Other Scottish Country Dances for this Day
Today's Musings, History & Folklore
50 cents a pack,
Tap me on the back!"
~ Traditional jump rope rhyme
California's citrus heritage has deep roots in what is now downtown Los Angeles and neighboring Orange County, home of Disneyland. In the 1840s this area was the site of the state's first commercial citrus farm, planted by a frontiersman named William Wolfskill. When the Gold Rush of 1849 hit, there was a huge demand for oranges as it had been well established that fresh citrus was useful in combating scurvy. Many fruit producers and packers in this and neighboring areas gave a nod to their heritage by naming their farms and packing companies with evocative Scottish-themed names and symbols reflected in the colourful fruit crate art of the 1930s-1950s. 🍊
Orange County Welcome
May 4th is Orange Day!
California's citrus heritage has deep roots in what is now downtown Los Angeles and neighboring Orange County.
In the 1840s this area was the site of the state's first commercial citrus farm, planted by a frontiersman named William Wolfskill. When the Gold Rush of 1849 hit, there was a huge demand for oranges because it had been well established that fresh citrus was useful in combating scurvy.
By the turn of the century, capitalizing on the image of California as the land of opportunity and sunshine, the state's citrus sector became the first to use advertising to promote an agricultural commodity, and the orange became the perfect symbol for the sun and the Golden State.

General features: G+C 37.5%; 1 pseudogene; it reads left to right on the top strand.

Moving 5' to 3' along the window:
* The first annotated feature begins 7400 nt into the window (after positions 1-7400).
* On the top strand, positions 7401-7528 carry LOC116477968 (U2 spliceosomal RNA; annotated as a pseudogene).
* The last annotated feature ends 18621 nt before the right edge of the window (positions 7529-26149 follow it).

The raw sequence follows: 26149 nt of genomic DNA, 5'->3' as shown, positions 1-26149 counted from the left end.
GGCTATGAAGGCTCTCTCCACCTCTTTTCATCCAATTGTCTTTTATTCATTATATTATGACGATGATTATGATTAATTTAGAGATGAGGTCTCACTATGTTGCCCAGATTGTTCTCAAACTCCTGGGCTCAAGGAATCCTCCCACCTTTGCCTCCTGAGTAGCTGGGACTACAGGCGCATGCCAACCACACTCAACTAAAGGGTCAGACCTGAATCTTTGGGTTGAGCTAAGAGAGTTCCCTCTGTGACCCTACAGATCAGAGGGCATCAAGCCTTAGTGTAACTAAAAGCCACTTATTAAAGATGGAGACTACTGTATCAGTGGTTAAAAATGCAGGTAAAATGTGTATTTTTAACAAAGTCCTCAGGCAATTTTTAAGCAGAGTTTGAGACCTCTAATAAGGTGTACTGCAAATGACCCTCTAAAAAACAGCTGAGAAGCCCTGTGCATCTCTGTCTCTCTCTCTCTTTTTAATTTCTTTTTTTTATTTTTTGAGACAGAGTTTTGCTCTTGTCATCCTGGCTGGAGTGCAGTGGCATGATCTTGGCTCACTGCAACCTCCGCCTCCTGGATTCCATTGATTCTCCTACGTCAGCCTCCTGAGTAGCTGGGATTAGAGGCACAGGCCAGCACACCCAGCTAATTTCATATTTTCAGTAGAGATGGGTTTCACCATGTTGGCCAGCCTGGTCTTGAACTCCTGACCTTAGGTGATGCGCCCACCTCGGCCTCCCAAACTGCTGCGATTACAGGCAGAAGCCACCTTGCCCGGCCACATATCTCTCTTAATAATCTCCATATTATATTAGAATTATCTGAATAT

Orange County today is also famous for its tourism as the home of attractions like Disneyland, Knott's Berry Farm, and several beaches along its more than 40 miles of coastline.
This orange-shaped circle dance pays homage to the California orange also referenced in the vintage skipping rope rhyme:
"California oranges, 50 cents a pack,
California oranges, tap me on the back!"
Candied fruit, also known as crystallized fruit or glacé fruit, has existed since the 14th century. Whole fruit, smaller pieces of fruit, or pieces of peel, are placed in heated sugar syrup, which absorbs the moisture from within the fruit and eventually preserves it. Depending on size and type of fruit, this process of preservation can take from several days to several months. This process allows the fruit to retain its quality for a year.
For a recipe and amusing saga of candied orange peel involving a Hungarian physicist, click the vintage California citrus fruit crate label, one of colourful advertising labels used by packers and distributors, many of which used a Scottish theme in the art as a nod to their founders' ancestry.